This subheading provides information to further assist HCPs in prescribing decisions and risk–benefit counseling. When relevant, this subheading includes information about disease-associated maternal and/or embryo/fetal risk, dose adjustments during pregnancy and postpartum, maternal adverse reactions, fetal/neonatal adverse reactions, and labor/delivery. Inclusion of any disease -associated maternal and/or embryo/fetal risks is important for patient counseling and informed decision making. After all, HCPs and patients need to weigh the risks and benefits of not treating a disease/condition in pregnancy (e.g., depression, hyperlipidemia) versus the risks and benefits of taking a given drug during pregnancy.
When pharmacokinetic data support dose adjustment during pregnancy and/or postpartum, a summary of this information is provided. When applicable, cross-referencing to other labeling sections (e.g., Clinical Pharmacology, Dosage and Administration) for additional information is included.
Drug-associated adverse reactions that are unique to pregnancy or that occur with increased frequency or severity in pregnant women are described. When available, information on any clinical interventions to monitor or reduce maternal drug-associated adverse reactions is provided.
The fetal/neonatal adverse reactions described in this subsection are those based on the drug’s pharmacologic activity. The potential severity and reversibility of the adverse reaction, as well as interventions for monitoring and mitigation of the adverse reaction, are included.
If a drug is expected to affect labor or delivery, the labeling must provide available information about the drug’s effects on the mother, the fetus/neonate, and the duration of labor and delivery. An example is the use of an opioid during labor that may cause respiratory depression in the neonate. The labeling information includes the effect of dose, timing, and duration of exposure on the risk to the neonate and the use of naloxone to mitigate the reaction.
Data that provide the scientific basis for the information in the risk summary and clinical consideration subheadings are included. Human and animal data are presented separately. Data regarding adverse developmental outcomes, adverse reactions, and other adverse events related to the drug must be included.
This subsection must include a risk summary, applicable clinical considerations, and any available human and animal data. The term lactation refers to the biologic state during which the body produces and excretes milk. The term breastfeeding is used to refer to all human milk, whether received directly from the breast or as expressed milk.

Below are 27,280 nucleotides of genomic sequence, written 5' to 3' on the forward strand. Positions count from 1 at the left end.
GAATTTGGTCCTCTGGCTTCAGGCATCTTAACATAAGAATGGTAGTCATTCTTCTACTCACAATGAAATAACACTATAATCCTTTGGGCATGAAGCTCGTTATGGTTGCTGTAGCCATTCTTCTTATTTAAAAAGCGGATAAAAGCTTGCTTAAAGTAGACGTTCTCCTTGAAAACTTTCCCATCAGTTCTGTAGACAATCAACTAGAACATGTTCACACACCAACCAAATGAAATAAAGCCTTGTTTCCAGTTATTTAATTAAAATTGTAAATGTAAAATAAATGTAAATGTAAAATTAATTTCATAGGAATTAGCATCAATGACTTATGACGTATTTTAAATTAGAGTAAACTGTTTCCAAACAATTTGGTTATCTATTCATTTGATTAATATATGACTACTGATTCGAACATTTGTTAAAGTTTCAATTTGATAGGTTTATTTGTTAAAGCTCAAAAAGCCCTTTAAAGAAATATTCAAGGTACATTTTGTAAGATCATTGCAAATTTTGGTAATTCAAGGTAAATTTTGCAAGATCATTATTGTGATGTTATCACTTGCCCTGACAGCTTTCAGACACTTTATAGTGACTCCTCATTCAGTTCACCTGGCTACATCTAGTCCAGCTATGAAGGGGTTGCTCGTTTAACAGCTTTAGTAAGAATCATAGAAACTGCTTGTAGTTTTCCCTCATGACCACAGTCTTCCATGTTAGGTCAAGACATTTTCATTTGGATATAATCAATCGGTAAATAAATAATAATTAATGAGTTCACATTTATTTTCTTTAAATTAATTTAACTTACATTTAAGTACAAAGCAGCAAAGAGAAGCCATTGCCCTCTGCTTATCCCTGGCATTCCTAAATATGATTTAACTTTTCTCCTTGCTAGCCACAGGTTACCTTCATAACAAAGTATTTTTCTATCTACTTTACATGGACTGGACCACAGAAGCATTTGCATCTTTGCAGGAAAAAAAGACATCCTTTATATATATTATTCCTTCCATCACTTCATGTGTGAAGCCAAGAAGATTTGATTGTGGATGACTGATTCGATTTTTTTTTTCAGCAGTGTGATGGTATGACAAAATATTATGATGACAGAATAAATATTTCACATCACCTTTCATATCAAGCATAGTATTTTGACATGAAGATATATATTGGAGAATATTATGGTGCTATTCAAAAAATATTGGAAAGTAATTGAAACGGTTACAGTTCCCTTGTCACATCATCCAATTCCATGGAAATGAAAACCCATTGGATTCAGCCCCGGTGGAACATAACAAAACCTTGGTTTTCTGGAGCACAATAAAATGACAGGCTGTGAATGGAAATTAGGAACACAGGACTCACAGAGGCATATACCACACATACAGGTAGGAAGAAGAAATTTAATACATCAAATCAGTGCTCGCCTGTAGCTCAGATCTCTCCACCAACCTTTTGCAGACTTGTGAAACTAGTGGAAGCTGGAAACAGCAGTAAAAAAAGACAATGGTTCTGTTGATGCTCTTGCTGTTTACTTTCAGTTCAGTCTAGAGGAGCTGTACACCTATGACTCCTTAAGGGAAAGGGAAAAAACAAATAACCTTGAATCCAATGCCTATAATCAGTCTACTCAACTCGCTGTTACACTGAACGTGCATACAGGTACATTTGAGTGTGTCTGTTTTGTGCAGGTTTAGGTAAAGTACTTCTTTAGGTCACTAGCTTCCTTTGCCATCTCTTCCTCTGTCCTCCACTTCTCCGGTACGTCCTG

This subheading is always required. If a drug is contraindicated during breastfeeding (e.g., radioisotopes), this fact must be stated first. Drugs not absorbed systemically by the mother following a particular route of administration must include a statement that maternal use is not expected to result in the child’s exposure to the drug during breastfeeding. Drugs with more than one route of administration must include information related to each route. For drugs absorbed systemically, available information on whether the drug and/or its active metabolites are present in human milk, effects of the drug on the breastfed child, and effects of the drug on milk production and/or excretion must be included. If a drug and/or its active metabolites are present in human milk, detailed information on actual or estimated infant daily dose based on exclusive breastfeeding must be provided. The risk summary must acknowledge when data are lacking.
A description of ways to minimize exposure of the breastfed child to systemically absorbed drugs that are used intermittently, in a single dose, or short term must be included. This description may include information on timing of administration of the drug relative to feeding, pumping sessions, or expressing for discarding. Specified time periods are based on the half-life of the drug and/or its active metabolite(s). Information on monitoring for adverse reactions must be included if available.
As with the pregnancy subheading, data on which the risk summary and clinical considerations are based for lactation and breastfeeding are provided.
Females and males of reproductive potential subsection
This subsection is included if there are human or animal study data of potential drug-associated effects on fertility and/or pre-implantation loss. Recommendations for pregnancy testing and/or contraception may be based on concerns for adverse developmental outcomes if the drug is taken during pregnancy.
Relevance to practice
Healthcare providers can use the information provided in the new labeling to be better informed and enhance discussions about the benefits and risks of specific drugs with women who are pregnant or lactating or with patients of reproductive potential. The information contained in the PLLR may or may not be the same as that included in patient drug information.
Providers can utilize websites, mobile apps, and reference texts to focus counseling or answer patients’ questions (Table). These resources may be especially useful until the PLLR changes are fully implemented, as well as for supplemental information. As always, HCPs can consult with pharmacists regarding the pharmacokinetics and pharmacodynamics of a drug.
Kathleen M. Mahoney is a perinatal clinical nurse specialist at Robert Wood Johnson University Hospital in New Brunswick, New Jersey. The author states that she does not have a financial interest in or other relationship with any commercial product named in this article.
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11. Food and Drug Administration. Pregnancy and Lactation Labeling (Drugs) Final Rule. December 3, 2014.
12. Food and Drug Administration. Pregnancy, Lactation, and Reproductive Potential: Labeling for Human Prescription Drug and Biological Products — Content and Format. Washington, DC: Food and Drug Administration; 2015.